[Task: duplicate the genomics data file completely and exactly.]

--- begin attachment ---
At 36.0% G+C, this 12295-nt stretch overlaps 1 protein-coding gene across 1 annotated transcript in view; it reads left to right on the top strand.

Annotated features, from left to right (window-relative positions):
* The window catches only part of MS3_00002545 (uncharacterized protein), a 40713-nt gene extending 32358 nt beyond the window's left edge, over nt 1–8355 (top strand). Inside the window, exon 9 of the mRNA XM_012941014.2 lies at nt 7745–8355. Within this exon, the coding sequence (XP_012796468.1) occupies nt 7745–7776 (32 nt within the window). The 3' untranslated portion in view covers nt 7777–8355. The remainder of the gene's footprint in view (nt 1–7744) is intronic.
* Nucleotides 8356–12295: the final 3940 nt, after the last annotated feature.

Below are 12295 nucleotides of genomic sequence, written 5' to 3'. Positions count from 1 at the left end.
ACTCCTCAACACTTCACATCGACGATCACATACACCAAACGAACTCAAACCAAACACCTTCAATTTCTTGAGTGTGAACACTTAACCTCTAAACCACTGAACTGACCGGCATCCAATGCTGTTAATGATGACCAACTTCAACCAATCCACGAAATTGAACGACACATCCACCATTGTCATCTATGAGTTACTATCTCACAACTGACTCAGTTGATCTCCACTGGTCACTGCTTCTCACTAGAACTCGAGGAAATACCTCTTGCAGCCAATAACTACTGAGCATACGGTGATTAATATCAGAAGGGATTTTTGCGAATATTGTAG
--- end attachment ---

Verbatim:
At 36.0% G+C, this 12295-nt stretch overlaps 1 protein-coding gene across 1 annotated transcript in view; it reads left to right on the top strand.

Annotated features, from left to right (window-relative positions):
* The window catches only part of MS3_00002545 (uncharacterized protein), a 40713-nt gene extending 32358 nt beyond the window's left edge, over nt 1–8355 (top strand). Inside the window, exon 9 of the mRNA XM_012941014.2 lies at nt 7745–8355. Within this exon, the coding sequence (XP_012796468.1) occupies nt 7745–7776 (32 nt within the window). The 3' untranslated portion in view covers nt 7777–8355. The remainder of the gene's footprint in view (nt 1–7744) is intronic.
* Nucleotides 8356–12295: the final 3940 nt, after the last annotated feature.

Below are 12295 nucleotides of genomic sequence, written 5' to 3'. Positions count from 1 at the left end.
ACTCCTCAACACTTCACATCGACGATCACATACACCAAACGAACTCAAACCAAACACCTTCAATTTCTTGAGTGTGAACACTTAACCTCTAAACCACTGAACTGACCGGCATCCAATGCTGTTAATGATGACCAACTTCAACCAATCCACGAAATTGAACGACACATCCACCATTGTCATCTATGAGTTACTATCTCACAACTGACTCAGTTGATCTCCACTGGTCACTGCTTCTCACTAGAACTCGAGGAAATACCTCTTGCAGCCAATAACTACTGAGCATACGGTGATTAATATCAGAAGGGATTTTTGCGAATATTGTAG